Someone was yelling in a room on the lower level, despite the walls like tissue paper. No, two someones -- the man's deep voice was answered by a younger voice, just as loud. Leila leaned her arms against the ironwork railing and watched the parking lot lights reflecting on the water of the pool. She imagined it was the moon.
"That's so unfair!"
"Sadie!" A solid wedge of yellow room-light spilled out into the courtyard. The man's voice came louder, clearer. "Sadie, where do --"
"I'm going to Mom's!"
A small figure stalked through the courtyard, skirting the pool's small fence, hair flying behind like a flag. A second figure of someone much larger and broader followed partway, then stopped. "Call when you get there." The anger had drained out of the voice, leaving it resigned.
The girl waved peremptorily and passed out of sight.
Leila lifted her cigarette to her lips and drew. The flare must have caught his eye, because he looked up. A grimace flitted across his face -- embarrassment or possibly annoyance -- before he ran his hand over his clean-shaven head and his arm cut off her view.
She stubbed out the cigarette and turned back to her room.
Leila lay on a chaise lounge beside the pool. The breeze made it too chilly for swimming, and of course, the heated pool is at the five-star hotel in town. A tiny smile tugged at the corner of her lips. But she'd decided it was sufficiently warm for summer dresses, and the sunlight was warm against her eyelids.
She could always tell when someone was staring at her scar. Most people could feel when they were being stared at, but there was a particular quality, a peculiar weight to a gaze directed at the scar, that wasn't there when someone was simply looking at her. She wondered who it was. Curiosity was still a new feeling, a sort of fledgling thing that she was nurturing, so she opened her eyes.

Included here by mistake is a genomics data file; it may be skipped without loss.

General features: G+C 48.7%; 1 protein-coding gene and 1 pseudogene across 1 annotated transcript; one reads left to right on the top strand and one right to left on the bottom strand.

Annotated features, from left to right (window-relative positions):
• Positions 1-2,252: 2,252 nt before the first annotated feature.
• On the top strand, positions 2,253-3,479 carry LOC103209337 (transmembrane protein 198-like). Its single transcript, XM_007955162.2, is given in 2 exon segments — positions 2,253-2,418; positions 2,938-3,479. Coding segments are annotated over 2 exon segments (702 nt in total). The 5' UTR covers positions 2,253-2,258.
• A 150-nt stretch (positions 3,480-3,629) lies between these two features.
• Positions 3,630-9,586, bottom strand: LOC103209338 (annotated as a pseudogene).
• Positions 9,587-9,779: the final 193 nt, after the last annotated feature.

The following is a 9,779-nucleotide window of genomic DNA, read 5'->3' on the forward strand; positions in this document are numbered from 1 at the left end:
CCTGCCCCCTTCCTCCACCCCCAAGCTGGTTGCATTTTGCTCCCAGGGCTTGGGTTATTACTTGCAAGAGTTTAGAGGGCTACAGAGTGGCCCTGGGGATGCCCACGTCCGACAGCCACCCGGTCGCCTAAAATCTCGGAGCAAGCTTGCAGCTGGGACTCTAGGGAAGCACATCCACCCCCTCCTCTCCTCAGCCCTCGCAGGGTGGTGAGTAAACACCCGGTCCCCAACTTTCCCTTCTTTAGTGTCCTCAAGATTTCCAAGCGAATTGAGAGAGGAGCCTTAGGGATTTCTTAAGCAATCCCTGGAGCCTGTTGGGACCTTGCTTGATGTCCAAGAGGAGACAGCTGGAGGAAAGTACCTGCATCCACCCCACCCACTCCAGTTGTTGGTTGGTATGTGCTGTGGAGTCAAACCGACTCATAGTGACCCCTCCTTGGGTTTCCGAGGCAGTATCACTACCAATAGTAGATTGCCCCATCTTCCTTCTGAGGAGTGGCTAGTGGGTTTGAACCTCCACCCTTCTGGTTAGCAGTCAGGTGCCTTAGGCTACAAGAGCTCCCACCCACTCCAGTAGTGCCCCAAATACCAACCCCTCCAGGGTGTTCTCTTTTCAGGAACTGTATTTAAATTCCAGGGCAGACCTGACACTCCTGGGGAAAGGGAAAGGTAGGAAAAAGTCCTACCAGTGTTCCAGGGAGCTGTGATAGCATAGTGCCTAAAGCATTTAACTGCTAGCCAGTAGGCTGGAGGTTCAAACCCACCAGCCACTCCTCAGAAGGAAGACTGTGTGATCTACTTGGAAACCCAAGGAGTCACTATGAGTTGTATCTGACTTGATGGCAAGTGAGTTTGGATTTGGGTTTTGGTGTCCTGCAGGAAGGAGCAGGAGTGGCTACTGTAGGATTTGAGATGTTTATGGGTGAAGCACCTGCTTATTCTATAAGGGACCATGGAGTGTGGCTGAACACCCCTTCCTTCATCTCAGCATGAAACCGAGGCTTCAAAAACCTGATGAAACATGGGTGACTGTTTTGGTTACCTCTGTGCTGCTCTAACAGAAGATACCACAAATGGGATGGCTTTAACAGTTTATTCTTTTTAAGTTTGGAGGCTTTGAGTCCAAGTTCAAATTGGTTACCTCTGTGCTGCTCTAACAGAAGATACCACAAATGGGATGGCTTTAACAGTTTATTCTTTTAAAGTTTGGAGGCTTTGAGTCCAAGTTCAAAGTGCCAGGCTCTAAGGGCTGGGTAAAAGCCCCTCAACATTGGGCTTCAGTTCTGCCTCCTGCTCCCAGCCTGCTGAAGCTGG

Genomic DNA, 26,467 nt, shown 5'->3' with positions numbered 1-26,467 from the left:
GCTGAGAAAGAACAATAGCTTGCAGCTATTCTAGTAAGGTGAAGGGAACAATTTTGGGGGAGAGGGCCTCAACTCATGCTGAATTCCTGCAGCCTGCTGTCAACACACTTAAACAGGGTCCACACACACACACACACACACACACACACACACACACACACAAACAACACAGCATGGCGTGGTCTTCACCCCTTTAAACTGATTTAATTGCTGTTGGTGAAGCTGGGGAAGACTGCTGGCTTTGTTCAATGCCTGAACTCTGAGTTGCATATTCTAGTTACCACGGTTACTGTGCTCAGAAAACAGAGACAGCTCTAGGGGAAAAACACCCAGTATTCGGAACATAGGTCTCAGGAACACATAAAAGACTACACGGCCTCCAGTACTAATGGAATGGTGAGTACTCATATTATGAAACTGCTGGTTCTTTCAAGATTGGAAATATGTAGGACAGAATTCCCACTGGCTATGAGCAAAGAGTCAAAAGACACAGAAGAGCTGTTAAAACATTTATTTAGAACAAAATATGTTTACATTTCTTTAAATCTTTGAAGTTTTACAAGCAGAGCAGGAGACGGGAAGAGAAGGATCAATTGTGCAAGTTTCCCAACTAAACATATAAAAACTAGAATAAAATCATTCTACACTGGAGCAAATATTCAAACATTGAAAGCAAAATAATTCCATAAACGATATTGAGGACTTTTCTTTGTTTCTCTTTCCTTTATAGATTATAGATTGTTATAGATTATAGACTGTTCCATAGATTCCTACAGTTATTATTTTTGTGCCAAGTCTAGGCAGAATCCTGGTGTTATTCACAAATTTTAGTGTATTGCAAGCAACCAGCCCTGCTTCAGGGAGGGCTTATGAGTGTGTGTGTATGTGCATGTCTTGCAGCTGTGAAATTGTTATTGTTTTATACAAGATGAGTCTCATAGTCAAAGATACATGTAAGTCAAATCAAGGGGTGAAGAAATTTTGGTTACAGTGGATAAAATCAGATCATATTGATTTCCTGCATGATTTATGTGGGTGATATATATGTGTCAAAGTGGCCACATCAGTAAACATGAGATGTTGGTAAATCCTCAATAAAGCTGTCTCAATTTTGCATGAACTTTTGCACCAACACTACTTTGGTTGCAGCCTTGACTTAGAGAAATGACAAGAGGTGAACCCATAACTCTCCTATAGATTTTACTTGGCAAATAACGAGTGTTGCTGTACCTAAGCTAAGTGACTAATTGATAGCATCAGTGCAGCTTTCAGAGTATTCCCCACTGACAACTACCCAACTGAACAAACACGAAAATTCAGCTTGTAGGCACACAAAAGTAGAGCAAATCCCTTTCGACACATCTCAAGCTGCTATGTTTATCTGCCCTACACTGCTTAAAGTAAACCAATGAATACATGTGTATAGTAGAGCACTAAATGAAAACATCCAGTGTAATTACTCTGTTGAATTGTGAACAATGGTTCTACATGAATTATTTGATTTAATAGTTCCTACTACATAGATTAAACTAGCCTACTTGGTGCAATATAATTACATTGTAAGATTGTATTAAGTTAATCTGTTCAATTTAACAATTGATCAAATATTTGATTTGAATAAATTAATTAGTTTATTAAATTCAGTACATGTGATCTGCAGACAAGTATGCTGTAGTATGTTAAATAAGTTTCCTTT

It was the man from the other night, the shouter. His expression was curious more than anything. Maybe slightly disturbed, but not why-don't-you-cover-that disgusted. (Though even disgusted was preferable to a certain avid attraction she'd learned to recognize. She liked her scar, but it didn't mean the same things to strangers.) She tipped her chin up, deliberately putting the pink-silver line into better light. His gaze stuck to it for a long moment, pulling away slowly to track upwards to her eyes. His eyes were pale blue and very direct.
He didn't seem embarrassed to be caught staring. In fact, he was staring again, though this time at her face.
"You seem familiar. Do I know you?"
After a moment, she said, "The balcony. The other night."
He nodded. "Sorry about that," he said. "Mike Sweeney." He held out his hand.
She moved her hand away from her lip and took his. The hand that enveloped hers was warm and dry. "Leila."
When Leila was a little girl, she'd decided she wanted to live in motels all the time, in rooms her boyfriends paid for. It was a dream from before -- before a lot of things, before she ever wondered why boyfriends ever paid for those rooms. Still, after she'd decided she would live after all, she decided to do it on her own.
She'd sold the house where her father had lived with a lost little girl and the ghost of the girl's mother, put her suitcase in her broken-down Honda, left Rick to finish disappearing by himself, and moved into motels, migrating from one to the next as the mood struck her. Spring had drawn her slowly north, following v's of geese. Geese never vanished; they honked announcements of their departures and arrivals and played call and answer in flight.